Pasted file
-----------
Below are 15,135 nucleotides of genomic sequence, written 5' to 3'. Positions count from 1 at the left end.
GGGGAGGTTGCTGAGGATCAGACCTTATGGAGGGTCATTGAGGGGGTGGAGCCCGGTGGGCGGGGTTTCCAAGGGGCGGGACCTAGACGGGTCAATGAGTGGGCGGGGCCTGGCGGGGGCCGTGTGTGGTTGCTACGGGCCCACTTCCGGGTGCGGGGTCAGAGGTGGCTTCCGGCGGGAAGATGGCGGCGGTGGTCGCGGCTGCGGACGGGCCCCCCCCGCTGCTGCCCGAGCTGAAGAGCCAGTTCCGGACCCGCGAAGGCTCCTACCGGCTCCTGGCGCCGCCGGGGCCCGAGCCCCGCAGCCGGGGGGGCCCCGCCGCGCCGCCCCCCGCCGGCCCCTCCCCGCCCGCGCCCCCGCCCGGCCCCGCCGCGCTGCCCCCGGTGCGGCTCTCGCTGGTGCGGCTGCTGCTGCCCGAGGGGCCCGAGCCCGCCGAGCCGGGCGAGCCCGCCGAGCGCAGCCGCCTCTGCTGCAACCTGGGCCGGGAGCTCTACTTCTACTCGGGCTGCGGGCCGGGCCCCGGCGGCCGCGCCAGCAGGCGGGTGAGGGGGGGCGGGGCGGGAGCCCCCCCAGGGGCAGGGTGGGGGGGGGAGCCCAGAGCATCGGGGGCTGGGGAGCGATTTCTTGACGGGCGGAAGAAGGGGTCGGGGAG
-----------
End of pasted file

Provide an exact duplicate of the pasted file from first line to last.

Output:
Below are 15,135 nucleotides of genomic sequence, written 5' to 3'. Positions count from 1 at the left end.
GGGGAGGTTGCTGAGGATCAGACCTTATGGAGGGTCATTGAGGGGGTGGAGCCCGGTGGGCGGGGTTTCCAAGGGGCGGGACCTAGACGGGTCAATGAGTGGGCGGGGCCTGGCGGGGGCCGTGTGTGGTTGCTACGGGCCCACTTCCGGGTGCGGGGTCAGAGGTGGCTTCCGGCGGGAAGATGGCGGCGGTGGTCGCGGCTGCGGACGGGCCCCCCCCGCTGCTGCCCGAGCTGAAGAGCCAGTTCCGGACCCGCGAAGGCTCCTACCGGCTCCTGGCGCCGCCGGGGCCCGAGCCCCGCAGCCGGGGGGGCCCCGCCGCGCCGCCCCCCGCCGGCCCCTCCCCGCCCGCGCCCCCGCCCGGCCCCGCCGCGCTGCCCCCGGTGCGGCTCTCGCTGGTGCGGCTGCTGCTGCCCGAGGGGCCCGAGCCCGCCGAGCCGGGCGAGCCCGCCGAGCGCAGCCGCCTCTGCTGCAACCTGGGCCGGGAGCTCTACTTCTACTCGGGCTGCGGGCCGGGCCCCGGCGGCCGCGCCAGCAGGCGGGTGAGGGGGGGCGGGGCGGGAGCCCCCCCAGGGGCAGGGTGGGGGGGGGAGCCCAGAGCATCGGGGGCTGGGGAGCGATTTCTTGACGGGCGGAAGAAGGGGTCGGGGAG